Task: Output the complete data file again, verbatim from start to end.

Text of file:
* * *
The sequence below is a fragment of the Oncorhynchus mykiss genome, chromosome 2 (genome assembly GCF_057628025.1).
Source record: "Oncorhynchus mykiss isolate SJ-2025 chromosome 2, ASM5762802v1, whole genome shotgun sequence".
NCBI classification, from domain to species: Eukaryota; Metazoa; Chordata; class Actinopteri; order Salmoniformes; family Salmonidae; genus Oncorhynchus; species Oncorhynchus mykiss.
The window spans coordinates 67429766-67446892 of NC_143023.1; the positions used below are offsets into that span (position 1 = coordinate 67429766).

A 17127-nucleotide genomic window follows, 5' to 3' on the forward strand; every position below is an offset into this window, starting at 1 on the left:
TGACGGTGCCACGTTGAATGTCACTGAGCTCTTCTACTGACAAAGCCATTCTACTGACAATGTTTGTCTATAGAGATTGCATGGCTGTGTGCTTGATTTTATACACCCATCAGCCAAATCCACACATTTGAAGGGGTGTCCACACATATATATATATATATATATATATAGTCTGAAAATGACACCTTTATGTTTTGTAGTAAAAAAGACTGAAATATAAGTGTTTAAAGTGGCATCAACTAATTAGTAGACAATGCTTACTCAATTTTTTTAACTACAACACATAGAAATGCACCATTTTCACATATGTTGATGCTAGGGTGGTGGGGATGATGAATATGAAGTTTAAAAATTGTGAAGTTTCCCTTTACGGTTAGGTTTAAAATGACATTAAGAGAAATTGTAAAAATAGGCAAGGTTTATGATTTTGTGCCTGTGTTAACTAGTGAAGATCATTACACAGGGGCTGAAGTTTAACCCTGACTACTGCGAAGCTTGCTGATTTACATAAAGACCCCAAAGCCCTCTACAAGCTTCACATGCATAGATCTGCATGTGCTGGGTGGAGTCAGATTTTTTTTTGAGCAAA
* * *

The sequence below is a fragment of the Oncorhynchus mykiss genome, chromosome 2 (genome assembly GCF_057628025.1).
Source record: "Oncorhynchus mykiss isolate SJ-2025 chromosome 2, ASM5762802v1, whole genome shotgun sequence".
NCBI classification, from domain to species: Eukaryota; Metazoa; Chordata; class Actinopteri; order Salmoniformes; family Salmonidae; genus Oncorhynchus; species Oncorhynchus mykiss.
The window spans coordinates 67429766-67446892 of NC_143023.1; the positions used below are offsets into that span (position 1 = coordinate 67429766).

A 17127-nucleotide genomic window follows, 5' to 3' on the forward strand; every position below is an offset into this window, starting at 1 on the left:
TGACGGTGCCACGTTGAATGTCACTGAGCTCTTCTACTGACAAAGCCATTCTACTGACAATGTTTGTCTATAGAGATTGCATGGCTGTGTGCTTGATTTTATACACCCATCAGCCAAATCCACACATTTGAAGGGGTGTCCACACATATATATATATATATATATATATAGTCTGAAAATGACACCTTTATGTTTTGTAGTAAAAAAGACTGAAATATAAGTGTTTAAAGTGGCATCAACTAATTAGTAGACAATGCTTACTCAATTTTTTTAACTACAACACATAGAAATGCACCATTTTCACATATGTTGATGCTAGGGTGGTGGGGATGATGAATATGAAGTTTAAAAATTGTGAAGTTTCCCTTTACGGTTAGGTTTAAAATGACATTAAGAGAAATTGTAAAAATAGGCAAGGTTTATGATTTTGTGCCTGTGTTAACTAGTGAAGATCATTACACAGGGGCTGAAGTTTAACCCTGACTACTGCGAAGCTTGCTGATTTACATAAAGACCCCAAAGCCCTCTACAAGCTTCACATGCATAGATCTGCATGTGCTGGGTGGAGTCAGATTTTTTTTTGAGCAAA